Often cited as Dickens’s first convincing female character, Estella is a supremely ironic creation, one who darkly undermines the notion of romantic love and serves as a bitter criticism against the class system in which she is mired. Raised from the age of three by Miss Havisham to torment men and “break their hearts,” Estella wins Pip’s deepest love by practicing deliberate cruelty. Unlike the warm, winsome, kind heroine of a traditional love story, Estella is cold, cynical, and manipulative. Though she represents Pip’s first longed-for ideal of life among the upper classes, Estella is actually even lower-born than Pip; as Pip learns near the end of the novel, she is the daughter of Magwitch, the coarse convict, and thus springs from the very lowest level of society.
Ironically, life among the upper classes does not represent salvation for Estella. Instead, she is victimized twice by her adopted class. Rather than being raised by Magwitch, a man of great inner nobility, she is raised by Miss Havisham, who destroys her ability to express emotion and interact normally with the world. And rather than marrying the kindhearted commoner Pip, Estella marries the cruel nobleman Drummle, who treats her harshly and makes her life miserable for many years. In this way, Dickens uses Estella’s life to reinforce the idea that one’s happiness and well-being are not deeply connected to one’s social position: had Estella been poor, she might have been substantially better off.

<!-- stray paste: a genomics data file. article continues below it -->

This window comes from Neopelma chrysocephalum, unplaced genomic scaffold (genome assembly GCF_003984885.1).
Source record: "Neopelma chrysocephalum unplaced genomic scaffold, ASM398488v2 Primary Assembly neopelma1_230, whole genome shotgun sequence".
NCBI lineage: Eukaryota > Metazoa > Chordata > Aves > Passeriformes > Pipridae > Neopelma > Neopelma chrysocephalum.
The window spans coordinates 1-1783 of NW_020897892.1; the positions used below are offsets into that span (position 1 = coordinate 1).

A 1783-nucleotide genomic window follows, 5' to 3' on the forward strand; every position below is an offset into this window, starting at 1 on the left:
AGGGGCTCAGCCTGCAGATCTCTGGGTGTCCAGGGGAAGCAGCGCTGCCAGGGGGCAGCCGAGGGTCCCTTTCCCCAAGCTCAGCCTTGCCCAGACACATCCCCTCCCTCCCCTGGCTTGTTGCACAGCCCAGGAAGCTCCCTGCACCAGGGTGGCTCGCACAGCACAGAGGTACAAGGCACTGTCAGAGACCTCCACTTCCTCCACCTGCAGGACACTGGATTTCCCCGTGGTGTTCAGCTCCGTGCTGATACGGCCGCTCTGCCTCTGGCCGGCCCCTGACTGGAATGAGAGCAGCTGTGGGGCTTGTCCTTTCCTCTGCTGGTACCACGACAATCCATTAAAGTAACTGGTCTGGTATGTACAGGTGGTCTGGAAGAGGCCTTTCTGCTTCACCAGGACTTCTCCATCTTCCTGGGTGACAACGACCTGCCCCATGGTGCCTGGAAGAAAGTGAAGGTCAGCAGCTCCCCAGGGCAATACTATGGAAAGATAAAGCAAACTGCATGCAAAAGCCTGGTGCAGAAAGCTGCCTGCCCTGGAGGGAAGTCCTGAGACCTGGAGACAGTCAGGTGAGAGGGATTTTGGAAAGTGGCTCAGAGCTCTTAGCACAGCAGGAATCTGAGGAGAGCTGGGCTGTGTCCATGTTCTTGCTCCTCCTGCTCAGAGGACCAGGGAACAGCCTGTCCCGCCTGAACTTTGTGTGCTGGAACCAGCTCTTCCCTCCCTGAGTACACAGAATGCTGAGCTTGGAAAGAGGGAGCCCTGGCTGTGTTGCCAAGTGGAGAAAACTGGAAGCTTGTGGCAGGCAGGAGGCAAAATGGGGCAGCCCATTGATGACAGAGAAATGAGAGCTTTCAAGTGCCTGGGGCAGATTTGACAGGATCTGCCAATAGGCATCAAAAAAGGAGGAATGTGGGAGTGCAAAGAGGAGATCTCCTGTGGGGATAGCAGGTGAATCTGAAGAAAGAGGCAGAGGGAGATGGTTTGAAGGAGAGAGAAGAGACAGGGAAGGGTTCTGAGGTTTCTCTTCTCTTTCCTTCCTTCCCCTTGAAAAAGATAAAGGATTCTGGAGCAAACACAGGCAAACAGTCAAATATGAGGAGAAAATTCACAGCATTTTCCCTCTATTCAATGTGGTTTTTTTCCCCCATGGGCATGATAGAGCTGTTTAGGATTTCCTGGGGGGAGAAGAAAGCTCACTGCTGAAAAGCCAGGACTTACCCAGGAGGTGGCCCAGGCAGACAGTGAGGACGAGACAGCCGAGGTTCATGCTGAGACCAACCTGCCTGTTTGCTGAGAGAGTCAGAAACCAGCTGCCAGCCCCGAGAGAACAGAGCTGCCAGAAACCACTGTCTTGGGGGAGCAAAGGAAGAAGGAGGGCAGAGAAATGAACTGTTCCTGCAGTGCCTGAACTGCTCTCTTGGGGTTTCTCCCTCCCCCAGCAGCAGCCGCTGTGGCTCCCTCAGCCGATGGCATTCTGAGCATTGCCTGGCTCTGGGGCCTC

Despite her cold behavior and the damaging influences in her life, Dickens nevertheless ensures that Estella is still a sympathetic character. By giving the reader a sense of her inner struggle to discover and act on her own feelings rather than on the imposed motives of her upbringing, Dickens gives the reader a glimpse of Estella’s inner life, which helps to explain what Pip might love about her. Estella does not seem able to stop herself from hurting Pip, but she also seems not to want to hurt him; she repeatedly warns him that she has “no heart” and seems to urge him as strongly as she can to find happiness by leaving her behind. Finally, Estella’s long, painful marriage to Drummle causes her to develop along the same lines as Pip—that is, she learns, through experience, to rely on and trust her inner feelings. In the final scene of the novel, she has become her own woman for the first time in the book. As she says to Pip, “Suffering has been stronger than all other teaching. . . . I have been bent and broken, but—I hope—into a better shape.”